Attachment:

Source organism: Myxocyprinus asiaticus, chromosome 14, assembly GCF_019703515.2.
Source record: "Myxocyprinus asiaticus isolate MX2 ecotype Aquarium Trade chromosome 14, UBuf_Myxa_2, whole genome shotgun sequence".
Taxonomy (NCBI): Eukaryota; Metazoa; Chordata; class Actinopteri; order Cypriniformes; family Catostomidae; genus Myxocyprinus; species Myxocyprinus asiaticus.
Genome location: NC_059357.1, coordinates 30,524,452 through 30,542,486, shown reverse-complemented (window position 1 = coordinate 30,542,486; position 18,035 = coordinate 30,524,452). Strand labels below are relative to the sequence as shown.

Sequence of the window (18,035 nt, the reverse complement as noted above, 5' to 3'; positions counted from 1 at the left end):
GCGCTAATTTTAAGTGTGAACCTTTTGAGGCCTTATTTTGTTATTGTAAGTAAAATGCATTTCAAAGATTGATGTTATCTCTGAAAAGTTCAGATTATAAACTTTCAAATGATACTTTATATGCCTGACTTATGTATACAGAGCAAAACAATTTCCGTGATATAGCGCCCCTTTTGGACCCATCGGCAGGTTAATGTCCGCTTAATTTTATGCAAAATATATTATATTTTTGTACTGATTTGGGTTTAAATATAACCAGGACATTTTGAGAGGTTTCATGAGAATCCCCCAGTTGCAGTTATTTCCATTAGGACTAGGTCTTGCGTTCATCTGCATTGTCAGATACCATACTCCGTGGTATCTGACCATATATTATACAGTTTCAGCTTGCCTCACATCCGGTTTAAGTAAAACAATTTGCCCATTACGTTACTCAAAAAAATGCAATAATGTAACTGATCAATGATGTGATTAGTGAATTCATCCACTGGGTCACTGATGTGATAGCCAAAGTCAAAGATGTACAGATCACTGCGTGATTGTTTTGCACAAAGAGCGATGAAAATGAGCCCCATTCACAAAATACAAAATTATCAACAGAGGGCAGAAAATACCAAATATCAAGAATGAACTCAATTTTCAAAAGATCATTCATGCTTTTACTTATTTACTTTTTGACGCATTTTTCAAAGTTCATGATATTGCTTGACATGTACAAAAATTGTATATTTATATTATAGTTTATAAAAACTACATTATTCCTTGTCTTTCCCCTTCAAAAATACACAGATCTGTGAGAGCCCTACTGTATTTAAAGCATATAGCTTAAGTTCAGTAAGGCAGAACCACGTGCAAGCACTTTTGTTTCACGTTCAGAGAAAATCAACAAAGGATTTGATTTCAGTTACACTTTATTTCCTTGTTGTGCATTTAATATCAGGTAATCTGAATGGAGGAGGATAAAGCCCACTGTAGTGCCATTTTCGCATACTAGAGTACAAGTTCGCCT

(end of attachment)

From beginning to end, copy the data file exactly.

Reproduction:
Source organism: Myxocyprinus asiaticus, chromosome 14, assembly GCF_019703515.2.
Source record: "Myxocyprinus asiaticus isolate MX2 ecotype Aquarium Trade chromosome 14, UBuf_Myxa_2, whole genome shotgun sequence".
Taxonomy (NCBI): Eukaryota; Metazoa; Chordata; class Actinopteri; order Cypriniformes; family Catostomidae; genus Myxocyprinus; species Myxocyprinus asiaticus.
Genome location: NC_059357.1, coordinates 30,524,452 through 30,542,486, shown reverse-complemented (window position 1 = coordinate 30,542,486; position 18,035 = coordinate 30,524,452). Strand labels below are relative to the sequence as shown.

Sequence of the window (18,035 nt, the reverse complement as noted above, 5' to 3'; positions counted from 1 at the left end):
GCGCTAATTTTAAGTGTGAACCTTTTGAGGCCTTATTTTGTTATTGTAAGTAAAATGCATTTCAAAGATTGATGTTATCTCTGAAAAGTTCAGATTATAAACTTTCAAATGATACTTTATATGCCTGACTTATGTATACAGAGCAAAACAATTTCCGTGATATAGCGCCCCTTTTGGACCCATCGGCAGGTTAATGTCCGCTTAATTTTATGCAAAATATATTATATTTTTGTACTGATTTGGGTTTAAATATAACCAGGACATTTTGAGAGGTTTCATGAGAATCCCCCAGTTGCAGTTATTTCCATTAGGACTAGGTCTTGCGTTCATCTGCATTGTCAGATACCATACTCCGTGGTATCTGACCATATATTATACAGTTTCAGCTTGCCTCACATCCGGTTTAAGTAAAACAATTTGCCCATTACGTTACTCAAAAAAATGCAATAATGTAACTGATCAATGATGTGATTAGTGAATTCATCCACTGGGTCACTGATGTGATAGCCAAAGTCAAAGATGTACAGATCACTGCGTGATTGTTTTGCACAAAGAGCGATGAAAATGAGCCCCATTCACAAAATACAAAATTATCAACAGAGGGCAGAAAATACCAAATATCAAGAATGAACTCAATTTTCAAAAGATCATTCATGCTTTTACTTATTTACTTTTTGACGCATTTTTCAAAGTTCATGATATTGCTTGACATGTACAAAAATTGTATATTTATATTATAGTTTATAAAAACTACATTATTCCTTGTCTTTCCCCTTCAAAAATACACAGATCTGTGAGAGCCCTACTGTATTTAAAGCATATAGCTTAAGTTCAGTAAGGCAGAACCACGTGCAAGCACTTTTGTTTCACGTTCAGAGAAAATCAACAAAGGATTTGATTTCAGTTACACTTTATTTCCTTGTTGTGCATTTAATATCAGGTAATCTGAATGGAGGAGGATAAAGCCCACTGTAGTGCCATTTTCGCATACTAGAGTACAAGTTCGCCT